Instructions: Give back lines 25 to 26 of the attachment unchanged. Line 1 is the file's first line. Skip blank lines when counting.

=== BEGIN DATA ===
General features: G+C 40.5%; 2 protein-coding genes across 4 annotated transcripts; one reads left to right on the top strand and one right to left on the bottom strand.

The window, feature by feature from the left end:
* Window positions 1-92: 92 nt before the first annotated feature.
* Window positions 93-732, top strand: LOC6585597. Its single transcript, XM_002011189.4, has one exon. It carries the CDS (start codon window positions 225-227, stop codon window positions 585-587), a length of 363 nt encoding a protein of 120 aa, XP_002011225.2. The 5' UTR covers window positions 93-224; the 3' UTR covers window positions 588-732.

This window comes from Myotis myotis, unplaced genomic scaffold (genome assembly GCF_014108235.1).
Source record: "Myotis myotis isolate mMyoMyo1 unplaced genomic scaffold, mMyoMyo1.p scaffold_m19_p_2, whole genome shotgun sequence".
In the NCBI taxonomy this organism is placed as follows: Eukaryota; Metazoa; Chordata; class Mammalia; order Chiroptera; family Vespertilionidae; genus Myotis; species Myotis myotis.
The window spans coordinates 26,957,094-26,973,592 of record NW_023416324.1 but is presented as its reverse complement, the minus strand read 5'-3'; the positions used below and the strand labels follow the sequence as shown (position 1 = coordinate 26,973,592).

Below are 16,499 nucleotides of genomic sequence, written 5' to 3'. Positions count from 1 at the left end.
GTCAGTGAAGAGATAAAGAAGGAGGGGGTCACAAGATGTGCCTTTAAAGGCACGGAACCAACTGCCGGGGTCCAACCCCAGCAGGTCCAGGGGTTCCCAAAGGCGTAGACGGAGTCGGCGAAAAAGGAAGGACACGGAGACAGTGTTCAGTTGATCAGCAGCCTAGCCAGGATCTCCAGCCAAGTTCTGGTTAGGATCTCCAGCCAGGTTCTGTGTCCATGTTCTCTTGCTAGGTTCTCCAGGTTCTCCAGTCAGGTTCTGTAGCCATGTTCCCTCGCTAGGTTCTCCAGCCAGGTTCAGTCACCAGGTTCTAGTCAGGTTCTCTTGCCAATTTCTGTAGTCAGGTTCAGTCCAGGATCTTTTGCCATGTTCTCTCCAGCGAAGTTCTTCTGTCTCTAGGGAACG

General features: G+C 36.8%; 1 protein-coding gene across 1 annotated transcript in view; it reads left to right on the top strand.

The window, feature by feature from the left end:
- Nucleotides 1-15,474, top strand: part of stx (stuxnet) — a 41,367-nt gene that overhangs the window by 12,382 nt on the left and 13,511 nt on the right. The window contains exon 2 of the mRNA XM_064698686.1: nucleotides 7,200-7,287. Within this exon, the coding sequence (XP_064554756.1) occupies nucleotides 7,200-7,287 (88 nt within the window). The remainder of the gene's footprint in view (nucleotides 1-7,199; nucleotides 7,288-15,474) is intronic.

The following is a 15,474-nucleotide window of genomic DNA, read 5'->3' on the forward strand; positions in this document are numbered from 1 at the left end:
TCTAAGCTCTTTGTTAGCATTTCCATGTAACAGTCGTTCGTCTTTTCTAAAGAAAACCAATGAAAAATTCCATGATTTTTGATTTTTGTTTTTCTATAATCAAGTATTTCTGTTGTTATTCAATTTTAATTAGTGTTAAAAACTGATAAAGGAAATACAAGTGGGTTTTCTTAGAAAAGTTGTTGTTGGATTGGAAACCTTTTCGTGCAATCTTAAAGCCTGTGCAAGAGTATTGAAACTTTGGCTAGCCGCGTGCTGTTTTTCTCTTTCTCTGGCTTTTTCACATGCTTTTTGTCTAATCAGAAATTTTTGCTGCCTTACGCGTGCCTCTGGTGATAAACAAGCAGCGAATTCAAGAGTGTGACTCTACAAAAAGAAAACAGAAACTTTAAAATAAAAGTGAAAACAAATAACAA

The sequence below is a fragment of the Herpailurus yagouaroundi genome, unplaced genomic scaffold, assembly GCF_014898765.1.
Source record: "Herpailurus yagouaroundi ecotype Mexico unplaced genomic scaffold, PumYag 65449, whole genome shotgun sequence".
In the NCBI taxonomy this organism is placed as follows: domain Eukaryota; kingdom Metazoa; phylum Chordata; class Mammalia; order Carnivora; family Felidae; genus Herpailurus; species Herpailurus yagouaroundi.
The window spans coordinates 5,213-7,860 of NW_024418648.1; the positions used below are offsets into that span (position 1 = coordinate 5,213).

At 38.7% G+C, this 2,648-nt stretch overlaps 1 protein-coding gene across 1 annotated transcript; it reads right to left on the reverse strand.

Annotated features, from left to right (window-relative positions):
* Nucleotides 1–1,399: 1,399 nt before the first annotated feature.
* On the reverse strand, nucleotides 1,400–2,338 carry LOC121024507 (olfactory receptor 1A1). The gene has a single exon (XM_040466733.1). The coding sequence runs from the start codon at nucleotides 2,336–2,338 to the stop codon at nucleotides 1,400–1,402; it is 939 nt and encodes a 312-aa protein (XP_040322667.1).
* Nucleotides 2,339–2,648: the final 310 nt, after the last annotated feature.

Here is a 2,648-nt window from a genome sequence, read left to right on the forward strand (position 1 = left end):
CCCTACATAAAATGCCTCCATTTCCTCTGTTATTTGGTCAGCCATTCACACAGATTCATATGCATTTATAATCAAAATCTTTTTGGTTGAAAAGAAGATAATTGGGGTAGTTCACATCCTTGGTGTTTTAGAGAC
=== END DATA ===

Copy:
Here is a 2,648-nt window from a genome sequence, read left to right on the forward strand (position 1 = left end):
CCCTACATAAAATGCCTCCATTTCCTCTGTTATTTGGTCAGCCATTCACACAGATTCATATGCATTTATAATCAAAATCTTTTTGGTTGAAAAGAAGATAATTGGGGTAGTTCACATCCTTGGTGTTTTAGAGAC